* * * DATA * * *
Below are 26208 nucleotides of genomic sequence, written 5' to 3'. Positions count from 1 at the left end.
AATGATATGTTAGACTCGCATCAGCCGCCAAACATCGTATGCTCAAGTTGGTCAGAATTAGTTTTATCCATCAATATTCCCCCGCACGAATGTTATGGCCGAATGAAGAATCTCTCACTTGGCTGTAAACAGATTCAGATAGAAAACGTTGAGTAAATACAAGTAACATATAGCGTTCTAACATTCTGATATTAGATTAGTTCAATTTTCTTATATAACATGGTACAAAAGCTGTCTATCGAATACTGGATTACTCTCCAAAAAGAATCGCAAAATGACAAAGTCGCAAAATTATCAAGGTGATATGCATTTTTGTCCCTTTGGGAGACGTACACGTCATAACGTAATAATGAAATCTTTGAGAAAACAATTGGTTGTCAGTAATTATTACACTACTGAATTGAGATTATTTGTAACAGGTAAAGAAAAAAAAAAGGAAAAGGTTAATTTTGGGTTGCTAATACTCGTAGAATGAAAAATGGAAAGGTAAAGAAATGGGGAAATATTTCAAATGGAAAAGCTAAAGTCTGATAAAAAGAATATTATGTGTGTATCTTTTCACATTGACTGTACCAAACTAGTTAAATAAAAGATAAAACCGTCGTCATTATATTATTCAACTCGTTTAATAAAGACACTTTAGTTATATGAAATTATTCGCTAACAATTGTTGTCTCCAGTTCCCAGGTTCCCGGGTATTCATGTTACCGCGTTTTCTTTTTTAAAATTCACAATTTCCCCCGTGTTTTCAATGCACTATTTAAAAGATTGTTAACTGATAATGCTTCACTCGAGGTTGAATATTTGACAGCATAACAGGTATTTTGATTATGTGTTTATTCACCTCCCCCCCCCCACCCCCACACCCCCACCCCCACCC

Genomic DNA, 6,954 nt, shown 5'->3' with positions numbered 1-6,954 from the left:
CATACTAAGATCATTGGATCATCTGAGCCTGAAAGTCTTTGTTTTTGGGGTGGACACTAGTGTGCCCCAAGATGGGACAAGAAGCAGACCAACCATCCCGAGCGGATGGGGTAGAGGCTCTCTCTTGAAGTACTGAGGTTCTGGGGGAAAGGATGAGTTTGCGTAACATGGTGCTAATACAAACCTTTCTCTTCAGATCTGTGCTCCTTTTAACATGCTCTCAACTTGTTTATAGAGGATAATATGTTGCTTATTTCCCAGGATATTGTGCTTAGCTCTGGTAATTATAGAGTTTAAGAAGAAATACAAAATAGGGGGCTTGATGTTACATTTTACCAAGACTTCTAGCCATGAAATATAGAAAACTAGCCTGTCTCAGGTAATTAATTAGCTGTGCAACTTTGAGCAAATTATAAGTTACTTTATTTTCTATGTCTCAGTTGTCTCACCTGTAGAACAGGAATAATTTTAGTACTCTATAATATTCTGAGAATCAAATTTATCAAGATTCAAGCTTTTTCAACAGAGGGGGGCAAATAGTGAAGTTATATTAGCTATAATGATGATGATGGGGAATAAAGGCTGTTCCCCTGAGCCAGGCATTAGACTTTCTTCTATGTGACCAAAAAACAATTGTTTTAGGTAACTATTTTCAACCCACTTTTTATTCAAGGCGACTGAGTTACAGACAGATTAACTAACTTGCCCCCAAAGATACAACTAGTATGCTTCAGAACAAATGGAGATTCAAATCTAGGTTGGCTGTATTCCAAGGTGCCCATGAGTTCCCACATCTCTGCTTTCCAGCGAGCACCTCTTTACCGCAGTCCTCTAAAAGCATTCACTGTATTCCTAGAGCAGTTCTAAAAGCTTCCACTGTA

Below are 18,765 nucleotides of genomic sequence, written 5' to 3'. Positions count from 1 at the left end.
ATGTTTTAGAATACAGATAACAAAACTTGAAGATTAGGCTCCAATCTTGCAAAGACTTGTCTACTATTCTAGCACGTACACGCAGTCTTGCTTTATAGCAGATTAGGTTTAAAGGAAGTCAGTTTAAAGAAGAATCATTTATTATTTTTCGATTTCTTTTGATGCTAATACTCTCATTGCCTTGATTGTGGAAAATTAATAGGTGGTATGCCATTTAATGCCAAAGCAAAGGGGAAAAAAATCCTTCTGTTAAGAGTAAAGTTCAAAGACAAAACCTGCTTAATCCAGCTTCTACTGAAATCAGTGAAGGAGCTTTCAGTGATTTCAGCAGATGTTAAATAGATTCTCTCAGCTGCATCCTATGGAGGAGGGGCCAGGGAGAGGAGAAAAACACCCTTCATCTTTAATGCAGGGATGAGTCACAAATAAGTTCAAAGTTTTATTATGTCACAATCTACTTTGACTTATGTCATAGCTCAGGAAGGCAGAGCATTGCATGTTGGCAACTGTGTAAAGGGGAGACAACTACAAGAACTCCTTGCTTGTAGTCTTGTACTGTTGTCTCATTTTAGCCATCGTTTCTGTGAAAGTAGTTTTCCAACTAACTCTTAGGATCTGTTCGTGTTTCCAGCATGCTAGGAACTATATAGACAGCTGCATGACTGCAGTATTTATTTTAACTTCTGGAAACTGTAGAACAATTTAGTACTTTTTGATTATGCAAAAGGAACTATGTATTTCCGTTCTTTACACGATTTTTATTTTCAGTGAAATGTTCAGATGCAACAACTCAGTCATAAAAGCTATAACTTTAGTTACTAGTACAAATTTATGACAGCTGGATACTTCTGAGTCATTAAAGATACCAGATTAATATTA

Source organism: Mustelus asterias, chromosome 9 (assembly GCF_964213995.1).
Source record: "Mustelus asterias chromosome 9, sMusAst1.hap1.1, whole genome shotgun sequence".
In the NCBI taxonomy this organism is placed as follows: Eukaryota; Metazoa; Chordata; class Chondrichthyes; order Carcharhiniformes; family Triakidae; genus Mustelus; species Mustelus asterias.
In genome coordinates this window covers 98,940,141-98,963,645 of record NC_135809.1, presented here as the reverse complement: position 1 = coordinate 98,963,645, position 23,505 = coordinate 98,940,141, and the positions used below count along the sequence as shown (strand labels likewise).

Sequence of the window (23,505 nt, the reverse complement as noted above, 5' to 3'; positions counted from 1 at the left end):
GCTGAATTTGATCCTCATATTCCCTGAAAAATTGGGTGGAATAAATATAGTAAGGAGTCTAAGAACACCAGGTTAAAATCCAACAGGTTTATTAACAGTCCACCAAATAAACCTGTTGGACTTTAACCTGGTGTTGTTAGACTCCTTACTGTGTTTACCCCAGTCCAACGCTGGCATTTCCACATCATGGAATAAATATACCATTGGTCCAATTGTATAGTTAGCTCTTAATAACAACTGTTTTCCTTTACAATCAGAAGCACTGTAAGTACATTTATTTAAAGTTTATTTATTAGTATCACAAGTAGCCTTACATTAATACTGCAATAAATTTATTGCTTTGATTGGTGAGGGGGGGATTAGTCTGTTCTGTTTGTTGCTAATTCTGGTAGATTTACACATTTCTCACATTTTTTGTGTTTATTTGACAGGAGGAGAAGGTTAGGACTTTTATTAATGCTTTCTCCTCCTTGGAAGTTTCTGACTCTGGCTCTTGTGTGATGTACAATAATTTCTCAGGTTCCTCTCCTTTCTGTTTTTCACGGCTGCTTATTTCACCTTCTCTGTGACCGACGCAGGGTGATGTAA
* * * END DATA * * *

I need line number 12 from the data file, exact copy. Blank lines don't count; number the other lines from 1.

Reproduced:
GCTGAATTTGATCCTCATATTCCCTGAAAAATTGGGTGGAATAAATATAGTAAGGAGTCTAAGAACACCAGGTTAAAATCCAACAGGTTTATTAACAGTCCACCAAATAAACCTGTTGGACTTTAACCTGGTGTTGTTAGACTCCTTACTGTGTTTACCCCAGTCCAACGCTGGCATTTCCACATCATGGAATAAATATACCATTGGTCCAATTGTATAGTTAGCTCTTAATAACAACTGTTTTCCTTTACAATCAGAAGCACTGTAAGTACATTTATTTAAAGTTTATTTATTAGTATCACAAGTAGCCTTACATTAATACTGCAATAAATTTATTGCTTTGATTGGTGAGGGGGGGATTAGTCTGTTCTGTTTGTTGCTAATTCTGGTAGATTTACACATTTCTCACATTTTTTGTGTTTATTTGACAGGAGGAGAAGGTTAGGACTTTTATTAATGCTTTCTCCTCCTTGGAAGTTTCTGACTCTGGCTCTTGTGTGATGTACAATAATTTCTCAGGTTCCTCTCCTTTCTGTTTTTCACGGCTGCTTATTTCACCTTCTCTGTGACCGACGCAGGGTGATGTAA